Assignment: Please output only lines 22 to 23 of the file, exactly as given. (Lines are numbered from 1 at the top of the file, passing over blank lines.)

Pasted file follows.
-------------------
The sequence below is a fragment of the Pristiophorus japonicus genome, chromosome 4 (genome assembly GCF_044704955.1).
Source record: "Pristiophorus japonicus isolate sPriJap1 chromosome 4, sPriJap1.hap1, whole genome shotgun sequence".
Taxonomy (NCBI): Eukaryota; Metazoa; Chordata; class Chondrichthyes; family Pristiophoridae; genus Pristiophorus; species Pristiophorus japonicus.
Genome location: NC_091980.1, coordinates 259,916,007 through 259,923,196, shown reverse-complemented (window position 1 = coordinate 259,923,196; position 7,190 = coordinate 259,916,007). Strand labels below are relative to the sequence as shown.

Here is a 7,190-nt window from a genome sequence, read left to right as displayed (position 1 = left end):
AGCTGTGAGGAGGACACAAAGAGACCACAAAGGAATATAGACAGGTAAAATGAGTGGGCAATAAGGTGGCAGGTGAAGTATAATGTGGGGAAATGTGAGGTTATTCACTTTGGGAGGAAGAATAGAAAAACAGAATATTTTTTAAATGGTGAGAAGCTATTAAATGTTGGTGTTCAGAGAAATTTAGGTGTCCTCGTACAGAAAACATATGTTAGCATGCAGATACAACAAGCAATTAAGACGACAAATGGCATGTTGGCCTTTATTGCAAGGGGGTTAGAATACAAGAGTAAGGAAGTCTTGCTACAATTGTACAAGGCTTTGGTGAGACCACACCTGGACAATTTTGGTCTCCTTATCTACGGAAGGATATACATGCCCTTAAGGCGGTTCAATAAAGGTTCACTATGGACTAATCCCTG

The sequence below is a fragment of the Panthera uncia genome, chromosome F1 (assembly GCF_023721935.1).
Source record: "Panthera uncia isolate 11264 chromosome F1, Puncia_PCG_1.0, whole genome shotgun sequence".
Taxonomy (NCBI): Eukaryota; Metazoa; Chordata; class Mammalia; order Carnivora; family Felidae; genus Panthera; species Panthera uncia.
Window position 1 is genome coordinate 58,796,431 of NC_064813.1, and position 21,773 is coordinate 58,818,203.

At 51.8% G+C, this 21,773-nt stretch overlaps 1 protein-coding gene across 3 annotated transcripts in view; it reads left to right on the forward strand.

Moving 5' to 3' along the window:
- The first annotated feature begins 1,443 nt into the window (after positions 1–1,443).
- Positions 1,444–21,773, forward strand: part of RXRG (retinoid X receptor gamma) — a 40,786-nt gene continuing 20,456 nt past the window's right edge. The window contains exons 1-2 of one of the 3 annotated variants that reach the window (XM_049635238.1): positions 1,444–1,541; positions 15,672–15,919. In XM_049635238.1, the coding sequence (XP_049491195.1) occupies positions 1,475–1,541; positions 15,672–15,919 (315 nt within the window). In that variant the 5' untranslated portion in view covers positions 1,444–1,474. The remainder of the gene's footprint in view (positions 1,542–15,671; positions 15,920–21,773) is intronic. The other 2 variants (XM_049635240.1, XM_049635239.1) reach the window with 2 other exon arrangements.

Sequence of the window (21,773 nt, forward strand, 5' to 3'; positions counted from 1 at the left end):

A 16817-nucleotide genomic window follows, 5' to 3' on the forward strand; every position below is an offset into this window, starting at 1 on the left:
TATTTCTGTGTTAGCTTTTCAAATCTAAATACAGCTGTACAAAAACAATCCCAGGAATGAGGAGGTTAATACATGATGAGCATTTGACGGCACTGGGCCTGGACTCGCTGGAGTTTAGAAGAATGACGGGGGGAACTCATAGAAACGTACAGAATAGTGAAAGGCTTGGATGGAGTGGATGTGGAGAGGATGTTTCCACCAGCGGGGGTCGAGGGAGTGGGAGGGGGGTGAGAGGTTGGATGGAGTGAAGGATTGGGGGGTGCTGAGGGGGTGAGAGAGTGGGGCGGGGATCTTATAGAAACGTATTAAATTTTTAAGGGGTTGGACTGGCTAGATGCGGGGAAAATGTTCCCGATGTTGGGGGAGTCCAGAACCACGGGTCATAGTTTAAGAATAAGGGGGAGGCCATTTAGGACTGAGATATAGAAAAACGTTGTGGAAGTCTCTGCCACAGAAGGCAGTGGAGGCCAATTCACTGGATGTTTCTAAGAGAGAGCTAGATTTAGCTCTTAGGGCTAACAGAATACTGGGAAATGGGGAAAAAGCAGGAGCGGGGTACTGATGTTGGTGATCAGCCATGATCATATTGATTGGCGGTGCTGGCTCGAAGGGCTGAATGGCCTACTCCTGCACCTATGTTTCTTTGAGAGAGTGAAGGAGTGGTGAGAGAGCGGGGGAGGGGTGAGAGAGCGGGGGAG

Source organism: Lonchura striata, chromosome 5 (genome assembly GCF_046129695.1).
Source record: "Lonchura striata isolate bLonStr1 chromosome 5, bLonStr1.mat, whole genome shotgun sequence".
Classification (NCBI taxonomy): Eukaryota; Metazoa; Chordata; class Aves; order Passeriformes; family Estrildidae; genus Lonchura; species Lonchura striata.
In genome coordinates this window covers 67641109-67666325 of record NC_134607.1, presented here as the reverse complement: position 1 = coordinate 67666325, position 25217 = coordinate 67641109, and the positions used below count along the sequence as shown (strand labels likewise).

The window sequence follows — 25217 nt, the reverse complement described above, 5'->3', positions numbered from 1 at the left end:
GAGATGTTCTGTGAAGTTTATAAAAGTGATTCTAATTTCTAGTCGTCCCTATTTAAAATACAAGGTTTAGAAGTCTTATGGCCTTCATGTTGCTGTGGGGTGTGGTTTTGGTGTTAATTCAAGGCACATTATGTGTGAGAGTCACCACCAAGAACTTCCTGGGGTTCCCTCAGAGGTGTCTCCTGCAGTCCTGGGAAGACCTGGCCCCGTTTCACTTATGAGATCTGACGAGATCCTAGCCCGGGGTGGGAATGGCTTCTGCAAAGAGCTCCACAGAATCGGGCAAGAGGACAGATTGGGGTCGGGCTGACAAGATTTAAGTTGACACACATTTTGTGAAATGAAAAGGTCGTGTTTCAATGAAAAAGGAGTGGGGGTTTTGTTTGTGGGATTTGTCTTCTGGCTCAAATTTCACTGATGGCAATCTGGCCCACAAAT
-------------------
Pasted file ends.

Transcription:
The window sequence follows — 25217 nt, the reverse complement described above, 5'->3', positions numbered from 1 at the left end:
GAGATGTTCTGTGAAGTTTATAAAAGTGATTCTAATTTCTAGTCGTCCCTATTTAAAATACAAGGTTTAGAAGTCTTATGGCCTTCATGTTGCTGTGGGGTGTGGTTTTGGTGTTAATTCAAGGCACATTATGTGTGAGAGTCACCACCAAGAACTTCCTGGGGTTCCCTCAGAGGTGTCTCCTGCAGTCCTGGGAAGACCTGGCCCCGTTTCACTTATGAGATCTGACGAGATCCTAGCCCGGGGTGGGAATGGCTTCTGCAAAGAGCTCCACAGAATCGGGCAAGAGGACAGATTGGGGTCGGGCTGACAAGATTTAAGTTGACACACATTTTGTGAAATGAAAAGGTCGTGTTTCAATGAAAAAGGAGTGGGGGTTTTGTTTGTGGGATTTGTCTTCTGGCTCAAATTTCACTGATGGCAATCTGGCCCACAAAT